When Oprah Winfrey wanted to tell Toni Morrison that she intended to adapt Morrison’s novel Beloved into a movie, she couldn’t find a phone number for the famed author. Oprah, being Oprah, was undaunted. She knew the area where Morrison lived and contacted the fire department there, who gave her the number. To her surprise, Morrison didn’t react with giddy excitement at hearing from Winfrey and the news about the movie.
As Winfrey tells it, “The best part is, when Toni answered the phone, her initial reaction was, ‘How did you get my number?’ "
American Masters – Toni Morrison: The Pieces I Am (Tuesday, PBS, 8 p.m.) reveals a more complex Morrison than the cherished storyteller persona that grew around her after she won the Nobel Prize for literature in 1993, the first Black American writer to do so. The program, beautifully made, and reflective, also has a distinct contemporary resonance, airing as it does at a time of seismic attention to anti-Black racism in the United States.
It sets out to examine her life and work, with many archived interviews from the author herself included, but is more ruminative and probing than it is hagiography. One can see the sources of the persona much-liked by the mainstream media when Morrison talks about her childhood. She tells the story of learning to write and read and then writing words in chalk on the cement outside the family home. Her mother was furious about some of those words and demanded they be washed away. From that, Morrison says, she learned the power of words.
But the meat of the program concentrates on Morrison as major novelist, distinguished scholar, accomplished editor and scold. She is emphatic about the creation of narrative in her work, and anyone who reads literary novels should pay attention to her explanations of how she creates and how she wants the reader to react.
There is much discussion – from Morrison, plus Hilton Als, Angela Davis, Fran Lebowitz, Walter Mosley, Sonia Sanchez and others – about the reaction to her early novels. Specifically, the condescending suggestions that a writer so gifted should write about more than the Black experience. We are also introduced to Morrison the senior figure at Random House, who wanted to help create a canon of Black writing. And there is much talk about the impulse of Black writers to feel validated by the white “gaze” upon their work.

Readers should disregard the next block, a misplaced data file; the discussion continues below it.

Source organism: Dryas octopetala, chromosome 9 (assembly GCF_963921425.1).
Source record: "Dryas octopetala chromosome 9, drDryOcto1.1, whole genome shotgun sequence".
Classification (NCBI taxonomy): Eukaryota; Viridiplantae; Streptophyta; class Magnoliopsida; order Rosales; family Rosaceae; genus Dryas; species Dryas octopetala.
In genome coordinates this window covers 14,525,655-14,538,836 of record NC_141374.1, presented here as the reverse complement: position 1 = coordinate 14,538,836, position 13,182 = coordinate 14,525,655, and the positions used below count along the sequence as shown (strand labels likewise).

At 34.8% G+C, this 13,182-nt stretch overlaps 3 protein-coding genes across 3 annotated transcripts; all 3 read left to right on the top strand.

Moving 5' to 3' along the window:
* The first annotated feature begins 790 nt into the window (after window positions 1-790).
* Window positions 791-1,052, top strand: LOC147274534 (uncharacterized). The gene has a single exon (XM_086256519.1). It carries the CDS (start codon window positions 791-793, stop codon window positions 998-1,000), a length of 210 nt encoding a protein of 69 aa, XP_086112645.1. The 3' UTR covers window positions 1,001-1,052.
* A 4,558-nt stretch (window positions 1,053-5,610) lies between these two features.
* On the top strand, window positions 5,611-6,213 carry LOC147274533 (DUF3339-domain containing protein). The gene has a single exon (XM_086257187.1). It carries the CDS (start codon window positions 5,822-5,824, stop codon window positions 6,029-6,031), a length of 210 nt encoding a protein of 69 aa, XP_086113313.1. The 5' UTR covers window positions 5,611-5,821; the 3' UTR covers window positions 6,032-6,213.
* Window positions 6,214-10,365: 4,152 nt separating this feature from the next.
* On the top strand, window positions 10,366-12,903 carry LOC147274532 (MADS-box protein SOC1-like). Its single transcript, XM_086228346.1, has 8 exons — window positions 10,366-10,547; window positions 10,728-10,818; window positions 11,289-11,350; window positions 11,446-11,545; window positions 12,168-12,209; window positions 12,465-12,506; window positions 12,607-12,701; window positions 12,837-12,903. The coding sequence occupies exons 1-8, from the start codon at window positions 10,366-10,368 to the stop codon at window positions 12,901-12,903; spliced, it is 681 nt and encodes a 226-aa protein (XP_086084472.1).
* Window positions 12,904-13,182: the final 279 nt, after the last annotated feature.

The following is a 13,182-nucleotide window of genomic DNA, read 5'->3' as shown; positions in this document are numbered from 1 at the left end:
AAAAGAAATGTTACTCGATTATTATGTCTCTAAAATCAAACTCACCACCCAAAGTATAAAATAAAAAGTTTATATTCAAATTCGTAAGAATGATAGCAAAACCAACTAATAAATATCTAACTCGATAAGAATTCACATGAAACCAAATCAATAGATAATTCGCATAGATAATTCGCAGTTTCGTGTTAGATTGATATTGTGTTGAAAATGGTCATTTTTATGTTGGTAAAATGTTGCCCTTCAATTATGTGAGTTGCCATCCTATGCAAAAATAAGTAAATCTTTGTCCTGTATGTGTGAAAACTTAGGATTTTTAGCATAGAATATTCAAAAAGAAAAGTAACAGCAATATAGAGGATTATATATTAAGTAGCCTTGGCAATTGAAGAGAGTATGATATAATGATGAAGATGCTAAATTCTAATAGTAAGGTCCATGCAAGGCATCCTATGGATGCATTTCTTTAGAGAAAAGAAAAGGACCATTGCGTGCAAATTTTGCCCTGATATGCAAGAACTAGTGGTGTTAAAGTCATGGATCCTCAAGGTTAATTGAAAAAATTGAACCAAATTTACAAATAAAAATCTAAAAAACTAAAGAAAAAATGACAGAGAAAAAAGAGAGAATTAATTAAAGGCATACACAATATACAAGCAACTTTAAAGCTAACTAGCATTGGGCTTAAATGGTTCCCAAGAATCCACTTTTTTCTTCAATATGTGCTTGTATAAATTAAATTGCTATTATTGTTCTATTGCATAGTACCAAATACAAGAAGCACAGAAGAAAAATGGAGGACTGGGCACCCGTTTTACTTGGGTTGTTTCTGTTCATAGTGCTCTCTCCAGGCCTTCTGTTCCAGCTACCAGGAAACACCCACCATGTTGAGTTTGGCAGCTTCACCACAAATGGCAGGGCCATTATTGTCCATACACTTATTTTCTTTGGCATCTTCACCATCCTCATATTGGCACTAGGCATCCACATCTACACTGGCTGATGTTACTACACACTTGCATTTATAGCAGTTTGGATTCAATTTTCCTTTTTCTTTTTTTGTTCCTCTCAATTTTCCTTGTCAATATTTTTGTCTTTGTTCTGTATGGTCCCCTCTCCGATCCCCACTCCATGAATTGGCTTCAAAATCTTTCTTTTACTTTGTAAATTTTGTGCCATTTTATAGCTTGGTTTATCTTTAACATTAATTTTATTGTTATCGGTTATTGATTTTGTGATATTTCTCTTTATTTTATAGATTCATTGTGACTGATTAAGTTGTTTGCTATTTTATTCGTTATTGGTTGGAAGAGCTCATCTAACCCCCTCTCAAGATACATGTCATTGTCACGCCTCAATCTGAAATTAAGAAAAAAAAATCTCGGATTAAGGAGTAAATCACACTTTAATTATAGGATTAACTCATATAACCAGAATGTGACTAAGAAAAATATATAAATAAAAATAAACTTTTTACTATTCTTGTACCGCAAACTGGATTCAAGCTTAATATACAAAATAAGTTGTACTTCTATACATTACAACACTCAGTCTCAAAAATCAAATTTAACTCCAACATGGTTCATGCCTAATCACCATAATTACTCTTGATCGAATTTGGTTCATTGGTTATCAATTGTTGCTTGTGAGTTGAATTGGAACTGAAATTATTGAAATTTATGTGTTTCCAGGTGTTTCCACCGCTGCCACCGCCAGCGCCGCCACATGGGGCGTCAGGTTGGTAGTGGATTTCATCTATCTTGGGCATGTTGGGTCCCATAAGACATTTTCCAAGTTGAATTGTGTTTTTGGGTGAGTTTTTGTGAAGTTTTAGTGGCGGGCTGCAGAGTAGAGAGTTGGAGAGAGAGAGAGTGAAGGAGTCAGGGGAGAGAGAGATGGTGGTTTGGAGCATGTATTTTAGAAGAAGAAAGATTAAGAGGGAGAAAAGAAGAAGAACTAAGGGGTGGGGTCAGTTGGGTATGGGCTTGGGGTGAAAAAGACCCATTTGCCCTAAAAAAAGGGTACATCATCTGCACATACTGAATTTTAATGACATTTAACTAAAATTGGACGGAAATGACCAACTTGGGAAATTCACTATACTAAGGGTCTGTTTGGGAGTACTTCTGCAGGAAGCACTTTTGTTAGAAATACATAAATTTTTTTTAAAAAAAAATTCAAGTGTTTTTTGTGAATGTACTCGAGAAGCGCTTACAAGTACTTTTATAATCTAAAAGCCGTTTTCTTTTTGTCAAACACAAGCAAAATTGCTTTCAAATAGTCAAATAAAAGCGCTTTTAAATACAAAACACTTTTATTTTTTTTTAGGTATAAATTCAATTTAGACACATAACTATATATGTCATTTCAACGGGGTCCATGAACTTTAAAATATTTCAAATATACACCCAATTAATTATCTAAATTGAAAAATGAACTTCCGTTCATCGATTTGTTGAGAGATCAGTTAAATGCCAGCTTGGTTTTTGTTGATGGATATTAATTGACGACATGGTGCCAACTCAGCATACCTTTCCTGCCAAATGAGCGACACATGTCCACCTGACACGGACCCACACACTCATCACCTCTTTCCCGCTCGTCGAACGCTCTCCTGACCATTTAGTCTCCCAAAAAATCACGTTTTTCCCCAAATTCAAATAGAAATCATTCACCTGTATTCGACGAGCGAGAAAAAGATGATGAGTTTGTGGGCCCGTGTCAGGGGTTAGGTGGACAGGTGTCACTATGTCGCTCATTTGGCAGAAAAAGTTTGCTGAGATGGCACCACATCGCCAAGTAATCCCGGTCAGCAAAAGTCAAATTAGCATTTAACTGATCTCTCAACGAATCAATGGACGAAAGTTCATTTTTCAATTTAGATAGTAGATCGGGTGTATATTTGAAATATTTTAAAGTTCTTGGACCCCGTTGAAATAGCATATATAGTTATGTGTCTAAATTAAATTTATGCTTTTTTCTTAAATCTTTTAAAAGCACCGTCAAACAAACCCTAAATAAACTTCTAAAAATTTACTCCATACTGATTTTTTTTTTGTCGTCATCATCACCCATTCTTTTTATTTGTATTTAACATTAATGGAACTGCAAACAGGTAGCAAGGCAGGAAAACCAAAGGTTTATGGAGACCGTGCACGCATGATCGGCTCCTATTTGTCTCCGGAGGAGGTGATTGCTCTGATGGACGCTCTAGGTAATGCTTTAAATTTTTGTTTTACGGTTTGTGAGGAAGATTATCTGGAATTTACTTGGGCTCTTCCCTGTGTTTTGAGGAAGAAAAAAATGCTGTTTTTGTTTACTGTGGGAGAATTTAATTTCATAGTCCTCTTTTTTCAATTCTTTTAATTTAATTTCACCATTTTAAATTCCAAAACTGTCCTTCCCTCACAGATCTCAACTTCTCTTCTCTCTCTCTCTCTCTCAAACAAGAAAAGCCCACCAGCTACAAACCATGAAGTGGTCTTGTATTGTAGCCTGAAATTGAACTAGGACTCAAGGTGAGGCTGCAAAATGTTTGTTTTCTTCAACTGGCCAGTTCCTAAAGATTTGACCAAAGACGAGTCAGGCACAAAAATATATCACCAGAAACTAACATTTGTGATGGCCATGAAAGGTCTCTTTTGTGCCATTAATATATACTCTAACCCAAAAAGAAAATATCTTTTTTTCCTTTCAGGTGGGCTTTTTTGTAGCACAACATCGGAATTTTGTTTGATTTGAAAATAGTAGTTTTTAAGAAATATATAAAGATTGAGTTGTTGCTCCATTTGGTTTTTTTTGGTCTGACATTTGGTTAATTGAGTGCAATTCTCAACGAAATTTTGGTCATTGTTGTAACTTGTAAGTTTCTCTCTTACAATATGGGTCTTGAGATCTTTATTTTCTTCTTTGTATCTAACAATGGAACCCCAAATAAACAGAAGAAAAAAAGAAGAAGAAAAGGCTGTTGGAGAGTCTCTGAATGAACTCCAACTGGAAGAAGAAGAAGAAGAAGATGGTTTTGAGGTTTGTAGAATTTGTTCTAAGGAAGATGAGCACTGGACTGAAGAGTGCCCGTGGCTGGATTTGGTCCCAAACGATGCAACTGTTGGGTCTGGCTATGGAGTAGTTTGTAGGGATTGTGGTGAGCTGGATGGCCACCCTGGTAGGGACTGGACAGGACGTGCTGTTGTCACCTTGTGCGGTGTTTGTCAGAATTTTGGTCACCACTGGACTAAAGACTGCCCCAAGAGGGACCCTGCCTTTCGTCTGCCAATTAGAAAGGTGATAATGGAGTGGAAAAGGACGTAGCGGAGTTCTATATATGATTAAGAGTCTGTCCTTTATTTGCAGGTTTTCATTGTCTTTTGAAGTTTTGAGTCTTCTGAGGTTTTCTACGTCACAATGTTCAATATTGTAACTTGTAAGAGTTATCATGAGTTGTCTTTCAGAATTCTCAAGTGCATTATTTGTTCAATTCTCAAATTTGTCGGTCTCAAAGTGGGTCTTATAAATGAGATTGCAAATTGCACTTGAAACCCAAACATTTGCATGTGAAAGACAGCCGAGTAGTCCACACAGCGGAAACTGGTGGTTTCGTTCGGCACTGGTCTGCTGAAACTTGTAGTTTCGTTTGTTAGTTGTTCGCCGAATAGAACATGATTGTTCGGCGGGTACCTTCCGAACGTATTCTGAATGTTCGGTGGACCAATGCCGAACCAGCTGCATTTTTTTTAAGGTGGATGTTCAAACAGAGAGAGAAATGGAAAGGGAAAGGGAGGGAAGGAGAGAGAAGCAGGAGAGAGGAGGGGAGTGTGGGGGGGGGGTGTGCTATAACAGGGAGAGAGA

Morrison acknowledged that she was inspired to write because no one took a “little Black girl” seriously, and that was often mentioned in obituaries when she died last year. What wasn’t quoted enough was her statement about her work: “I didn’t want it to be a teaching tool for white people.” And yet, to add to the complexity, her work is a journey into the haunting turmoil of Black history for any reader. The program is a must-see for any student of literature and anyone curious about her work, and the world from which she emerged.
Also airing: Queen of the Oil Patch (Tuesday, APTN, 9 p.m.) is back. The documentary series, which first arrived in 2018, follows the life and adventures of Massey Whiteknife, a two-spirited First Nations businessman, and his performer/recording artist alter ego, Iceis Rain. The first season was about Whiteknife fully embracing that other spirit. He said at the time, “I don’t wanna say that I’m transgender or a drag queen or a cross-dresser, or I’m gay. Because I’m not. I’m two-spirited. I’m a male and a female.”
This season picks up with Iceis in bad shape, After the near-collapse of his business, he was on the skids, drinking too much and making other bad choices. Now he’s leaving Fort McMurray for Edmonton. He needs to lose weight, stay in shape, stay sober, fully become Iceis Rain and, on the side, start a non-profit foundation to help Indigenous youth. He tries boxing too, to get in shape. A wisecracking, self-deprecating character, he’s both a hoot and a fascinating figure. Queen of the Oil Patch is truly distinctive Canadian reality TV about a true original who is unstoppable.
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